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It was a year of transition.
2014 felt like a year of transition for webseries. Netflix, Hulu, Amazon, and Vimeo all stepped up their original content offerings, but that also left webseries without a big online network attached in an precarious position. Can a series still flourish organically in 2015?
It was also a year in which webseries were picked up by big networks: Broad City, a former YouTube series, quickly become one of Comedy Central’s most popular shows. The channel also recently picked up another webseries, Idiotsitter, and partnered with online sketch duo BriTANick.
The case has been made that online networks are killing the webseries, but the 2015 Golden Globe nominations show how the streaming series is only becoming bigger a contender. Here are the 2014 webseries that also deserve a nod.
Vimeo’s first investment in an original series might seem like an odd choice: It centers around the daily life of an anonymous weed delivery man in New York City (Ben Sinclair) and his customers. The series technically debuted in 2012, but it found a bigger audience this year with Vimeo’s financial and marketing push. High Maintenance arrived at just the right time, too: State legalizations are changing how people view marijuana usage, but creators Sinclair and Katja Blichfeld have also scripted characters with real depth beyond stoner jokes. The Dan Stevens episode felt particularly transitional. New episodes are behind a paywall, but it’s worth shelling out for.
The first time I watched this Netflix original, I didn’t find it funny. The second time I watched, at the behest of a trusted friend, I realized it’s not necessarily supposed to be. The animated premise might throw some people off, but BoJack’s humor comes from its satire of Hollywood’s fame machine and the washed-up bits of humanity it spits out. Will Arnett’s BoJack is sufficiently self-absorbed, though the moments of clarity (sometimes within drug trips) are the real gut-punchers.
When Amazon announced its original pilot slate back in February, Transparent was already getting buzz. Jill Soloway (Six Feet Under, United States of Tara) has created a show not just about a father (Jeffrey Tambor) transitioning to life as a woman, but a family struggling with their own intimate question marks. The show was just nominated for a Golden Globe for Best Comedy, and Tambor got a nod for Best Actor in a Comedy. As Six Feet Under proved, Soloway knows how to make family dynamics compelling, funny, and heartbreaking.
Hulu premiered this new faux reality show from Dannah Phirman and Danielle Schneider in July, and while the first couple episodes of their Real Housewives spoof take a while to gain momentum, the last half is actually sort of subversive. Casey Wilson and Andrea Savage especially nail their roles as smize-addled “bizarro Disney princesses,” as Phirman called the characters back in July.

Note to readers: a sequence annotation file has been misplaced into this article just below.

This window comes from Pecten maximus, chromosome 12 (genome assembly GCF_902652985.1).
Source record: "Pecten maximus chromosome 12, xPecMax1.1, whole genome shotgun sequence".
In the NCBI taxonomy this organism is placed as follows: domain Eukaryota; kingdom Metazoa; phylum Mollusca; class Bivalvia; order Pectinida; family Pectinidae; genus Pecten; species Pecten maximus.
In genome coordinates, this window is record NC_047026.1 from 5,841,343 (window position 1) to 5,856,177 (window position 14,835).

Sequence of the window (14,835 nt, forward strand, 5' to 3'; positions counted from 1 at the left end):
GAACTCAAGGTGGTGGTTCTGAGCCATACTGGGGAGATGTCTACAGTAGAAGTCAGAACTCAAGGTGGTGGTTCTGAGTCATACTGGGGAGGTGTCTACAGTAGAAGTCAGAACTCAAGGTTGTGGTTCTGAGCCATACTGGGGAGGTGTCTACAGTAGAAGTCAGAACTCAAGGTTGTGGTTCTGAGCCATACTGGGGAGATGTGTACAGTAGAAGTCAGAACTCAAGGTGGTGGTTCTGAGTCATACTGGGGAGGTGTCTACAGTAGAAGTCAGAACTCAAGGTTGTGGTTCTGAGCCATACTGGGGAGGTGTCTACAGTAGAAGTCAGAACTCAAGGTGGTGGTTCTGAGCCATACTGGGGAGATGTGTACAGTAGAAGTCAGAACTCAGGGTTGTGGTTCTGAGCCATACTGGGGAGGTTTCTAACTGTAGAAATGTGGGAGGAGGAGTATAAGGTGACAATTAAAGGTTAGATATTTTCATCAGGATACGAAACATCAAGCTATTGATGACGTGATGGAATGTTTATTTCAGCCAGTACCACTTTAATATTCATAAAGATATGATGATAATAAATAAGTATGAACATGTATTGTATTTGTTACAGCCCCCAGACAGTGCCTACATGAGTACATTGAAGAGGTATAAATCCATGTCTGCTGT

Flight of the Conchords’ Rhys Darby plays eight different characters in this show, which could originally only be found on New Zealand’s TVNZ. Netflix scooped it up earlier this year and brought season 1 to an American audience, but it was mostly a sleeper hit. There’s a peculiar charm to Darby’s characters: He excels, much like in Flight of the Conchords, at playing oblivious and insecure. That resulting awkwardness is channeled through the confused looks of real reporter David Farrier, who’s doing a story on the small New Zealand town where these characters live. The humor here is quick and dry and not for everyone, but Darby’s collection of oddballs is endearing.
6) Tough Love
Slacktory kicked off 2014 with its own original series, which focuses on two best friends and roommates living in NYC. While this premise has certainly been done before, Blaire Wendel and Steven Bell’s dialogue is relatable, their struggle to be adults familiar. Fingers crossed for season 2.
7) F to 7th
The first season of this series flew under the radar, but season 2 was helped along by Spike Lee. This “homoneurotic” series by Ingrid Jungermann features guest stars like Janeane Garofalo and Amy Sedaris, and explores what it means to be gay and “pre-middle age” in New York City.
Three webseries to look forward to in 2015
Director Jason Reitman (Juno) is bringing a dysfunctional family comedy to Hulu. The cast hasn’t been announced yet, but it’s centered around a “bachelor brother and his newly divorced sister” both wading through the dating pool.
Netflix is right where Tina Fey needs to be. The company just picked up two seasons of Unbreakable Kimmy Schmidt, a show produced by Fey and Robert Carlock (30 Rock) and starring The Office’s Ellie Kemper as a woman who’s rescued from a doomsday cult and must start over in NYC. As of May, the show was still scheduled to debut on NBC, but the channel likely didn’t know how to market it. Netflix’s niche market is a much better fit.
Screengrab via Janky Clown Productions/Vimeo
Audra Schroeder is the Daily Dot’s senior entertainment writer, and she focuses on streaming, comedy, and music. Her work has previously appeared in the Austin Chronicle, the Dallas Observer, NPR, ESPN, Bitch, and the Village Voice. She is based in Austin, Texas.